The York Board of Selectmen will hold a public hearing Monday night on a proposal that would legalize recreational marijuana use by adults in town but which town officials caution runs counter to state and federal law.
The public hearing and board discussion expected to follow will be the first extended conversation in town on the proposed ordinance submitted last month by supporters of the Marijuana Policy Project, which helped pass a ballot initiative last year in Portland that legalized recreational marijuana use in the city by people 21 and older.
York selectmen could vote Monday to put the question on the November ballot, delay action for up to 45 days or do nothing at all, said Town Manager Robert Yandow. If the board refuses to act on the petition within 45 days, the petitioners can collect additional signatures to restart the process of getting it on the ballot, he said.
If selectmen forward the proposal to the ballot, it would be the first of as many as three local referendums on the issue scheduled for November.
Marijuana activists are also working on proposals to legalize marijuana use by adults 21 and older in South Portland and Lewiston. Supporters successfully collected 959 signatures in South Portland, and the City Council there will decide Aug. 4 whether to enact the ordinance or send it to voters in November.
David Boyer, Maine political director of the Marijuana Policy Project, said supporters have until Aug. 8 to submit 859 valid signatures to the Lewiston city clerk. He said the group is “on track to submit enough signatures to make it onto the ballot.”
York, South Portland and Lewiston were chosen as test communities because they represent a wide spectrum of Mainers, according to supporters. After the group began collecting signatures, the South Portland City Council passed a nonbinding resolution opposing the legalization campaign.
Boyer said the long-term plan is to have a statewide vote on the issue in 2016. He said the public hearing in York “is a great place to have a discussion about the relative harms of marijuana and alcohol.”
“Marijuana is objectively safer than alcohol, and arresting adults for possessing it is a waste of time and resources,” Boyer said. “If voters approve these measures, law enforcement officials can use their discretion to stop punishing otherwise law-abiding citizens and saddling them with criminal records that can hurt them for the rest of their lives.”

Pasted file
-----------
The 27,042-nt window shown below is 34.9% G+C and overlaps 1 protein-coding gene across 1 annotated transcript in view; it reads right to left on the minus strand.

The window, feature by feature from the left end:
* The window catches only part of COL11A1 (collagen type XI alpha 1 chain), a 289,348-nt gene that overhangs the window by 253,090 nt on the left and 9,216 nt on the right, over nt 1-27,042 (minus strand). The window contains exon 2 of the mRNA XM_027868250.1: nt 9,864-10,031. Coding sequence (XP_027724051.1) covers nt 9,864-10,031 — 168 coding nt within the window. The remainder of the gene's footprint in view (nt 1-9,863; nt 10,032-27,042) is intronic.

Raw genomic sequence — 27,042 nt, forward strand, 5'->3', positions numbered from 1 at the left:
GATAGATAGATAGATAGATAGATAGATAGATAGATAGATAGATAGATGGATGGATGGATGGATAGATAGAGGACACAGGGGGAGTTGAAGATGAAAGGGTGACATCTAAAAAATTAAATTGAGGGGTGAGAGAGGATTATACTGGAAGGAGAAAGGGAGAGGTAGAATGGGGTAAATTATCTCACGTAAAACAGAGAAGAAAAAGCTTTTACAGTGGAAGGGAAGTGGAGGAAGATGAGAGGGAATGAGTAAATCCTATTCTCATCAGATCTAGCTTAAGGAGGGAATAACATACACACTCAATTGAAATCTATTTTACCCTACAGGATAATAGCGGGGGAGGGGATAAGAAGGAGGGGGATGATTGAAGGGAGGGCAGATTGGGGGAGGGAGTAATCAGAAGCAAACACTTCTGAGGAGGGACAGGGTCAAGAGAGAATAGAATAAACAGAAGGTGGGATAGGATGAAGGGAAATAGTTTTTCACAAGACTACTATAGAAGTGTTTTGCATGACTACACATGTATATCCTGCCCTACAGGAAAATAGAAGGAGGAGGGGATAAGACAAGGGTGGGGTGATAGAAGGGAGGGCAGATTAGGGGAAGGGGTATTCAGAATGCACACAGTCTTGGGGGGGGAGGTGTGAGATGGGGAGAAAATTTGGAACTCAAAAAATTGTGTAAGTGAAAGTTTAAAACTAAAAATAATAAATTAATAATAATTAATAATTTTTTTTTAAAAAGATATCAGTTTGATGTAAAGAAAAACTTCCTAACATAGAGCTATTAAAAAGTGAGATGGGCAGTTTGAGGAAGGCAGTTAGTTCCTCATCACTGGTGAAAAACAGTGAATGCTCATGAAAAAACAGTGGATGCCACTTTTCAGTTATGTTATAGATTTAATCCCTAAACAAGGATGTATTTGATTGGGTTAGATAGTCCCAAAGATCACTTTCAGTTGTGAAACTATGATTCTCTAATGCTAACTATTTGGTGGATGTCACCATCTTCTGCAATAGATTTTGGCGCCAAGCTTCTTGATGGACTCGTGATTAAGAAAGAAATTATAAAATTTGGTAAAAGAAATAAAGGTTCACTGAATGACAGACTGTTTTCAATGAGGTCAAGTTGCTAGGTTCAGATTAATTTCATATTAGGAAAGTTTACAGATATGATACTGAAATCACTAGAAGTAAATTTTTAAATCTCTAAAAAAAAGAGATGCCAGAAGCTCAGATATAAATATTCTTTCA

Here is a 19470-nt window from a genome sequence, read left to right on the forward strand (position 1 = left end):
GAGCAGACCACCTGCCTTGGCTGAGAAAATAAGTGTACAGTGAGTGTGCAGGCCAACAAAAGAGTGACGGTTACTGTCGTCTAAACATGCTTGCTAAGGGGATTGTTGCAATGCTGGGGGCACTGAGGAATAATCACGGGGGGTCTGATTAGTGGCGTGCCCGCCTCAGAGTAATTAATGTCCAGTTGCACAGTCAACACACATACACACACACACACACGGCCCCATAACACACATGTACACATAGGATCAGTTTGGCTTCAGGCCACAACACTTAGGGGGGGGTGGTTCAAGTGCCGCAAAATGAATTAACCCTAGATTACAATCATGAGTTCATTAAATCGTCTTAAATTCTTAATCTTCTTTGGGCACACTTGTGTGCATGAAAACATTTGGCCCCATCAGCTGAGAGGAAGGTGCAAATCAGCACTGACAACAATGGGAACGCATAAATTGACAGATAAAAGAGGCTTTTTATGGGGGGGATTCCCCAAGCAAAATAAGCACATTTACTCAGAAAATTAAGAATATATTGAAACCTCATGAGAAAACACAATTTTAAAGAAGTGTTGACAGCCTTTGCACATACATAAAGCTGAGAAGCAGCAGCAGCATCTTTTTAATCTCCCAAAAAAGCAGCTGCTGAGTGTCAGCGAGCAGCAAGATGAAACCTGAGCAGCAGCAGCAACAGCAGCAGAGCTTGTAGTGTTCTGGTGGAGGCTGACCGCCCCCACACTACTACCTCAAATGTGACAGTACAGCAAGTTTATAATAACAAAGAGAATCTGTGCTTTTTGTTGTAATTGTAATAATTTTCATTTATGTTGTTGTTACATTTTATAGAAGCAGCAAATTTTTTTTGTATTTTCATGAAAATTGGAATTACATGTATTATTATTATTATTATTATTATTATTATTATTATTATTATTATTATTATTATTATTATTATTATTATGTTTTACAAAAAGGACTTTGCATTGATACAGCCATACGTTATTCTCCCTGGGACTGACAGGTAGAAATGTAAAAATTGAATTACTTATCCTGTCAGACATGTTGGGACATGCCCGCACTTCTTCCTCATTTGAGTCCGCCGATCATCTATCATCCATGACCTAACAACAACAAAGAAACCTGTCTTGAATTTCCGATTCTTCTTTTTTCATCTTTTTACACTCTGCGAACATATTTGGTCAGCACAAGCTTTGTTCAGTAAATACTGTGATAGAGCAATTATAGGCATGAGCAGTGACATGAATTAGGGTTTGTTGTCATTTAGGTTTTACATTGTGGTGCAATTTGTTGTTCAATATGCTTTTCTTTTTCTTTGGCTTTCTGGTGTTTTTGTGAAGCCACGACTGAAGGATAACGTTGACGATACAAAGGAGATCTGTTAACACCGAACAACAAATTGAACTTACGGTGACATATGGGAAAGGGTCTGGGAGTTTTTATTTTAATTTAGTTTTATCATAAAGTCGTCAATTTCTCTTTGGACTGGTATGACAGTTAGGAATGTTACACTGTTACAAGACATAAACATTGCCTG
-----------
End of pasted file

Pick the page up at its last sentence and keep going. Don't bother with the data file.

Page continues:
The York Board of Selectmen voted this month to hold the public hearing July 28 and requested a legal opinion from town attorney Mary Costigan. The short discussion among board members about scheduling the public hearing provided a glimpse of board members’ concerns about the proposal, including questions about whether it is a “lawful” ordinance as required by the town charter.
In her opinion, made public Friday, Costigan cautioned that the ordinance would be inconsistent with state law and that state law would prevail. Marijuana possession remains illegal under both state and federal law.
“Because possession and use of one ounce or less of marijuana is a civil offense under state law, an ordinance that legalizes the possession or use of one ounce or less of marijuana by a person 21 years of age or older would likely be found to frustrate the purpose of state law and would therefore likely be preempted,” she wrote.
Costigan said the lawfulness of a similar ordinance approved last year in Portland has not been challenged, but both the police chief and Maine attorney general have said the Portland ordinance is pre-empted by state law and is viewed as advisory in nature.
If the board decides to submit the proposed ordinance to voters, Costigan said a committee that includes the town manager, town attorney and a petitioner should review the proposed language and make “stylistic changes to comport with the form of an ordinance.” The committee is not allowed to make changes that materially change its meaning and effect, she said.
The proposed ordinance would allow adults 21 and older to possess up to an ounce of marijuana and paraphernalia. The petition also contains language that the town would resolve to support a change in state law to tax and regulate the sale of marijuana in a manner similar to alcohol.
Police Chief Doug Bracy said that if the ordinance passes in York, his officers will continue to enforce state law.
“The vote tends to be more symbolic,” he said. “As I’ve said to the proponents, they should be directing their efforts to the state and federal level.”
Last year, York police cited 96 adults 21 and older for possession of marijuana, down from 139 in 2012.
Scott Gagnon, Maine director of Smart Approaches to Marijuana, said he and others who oppose legalization will be at the meeting Monday to discuss their concerns about the affect legalization would have on the community. He said the “normalization” of marijuana leads youths to think it is OK to use the drug.
“At the end of the day, with federal and state laws pre-empting local laws, it doesn’t really change anything,” he said. “But I’m really concerned what direction this (normalization) will take us in.”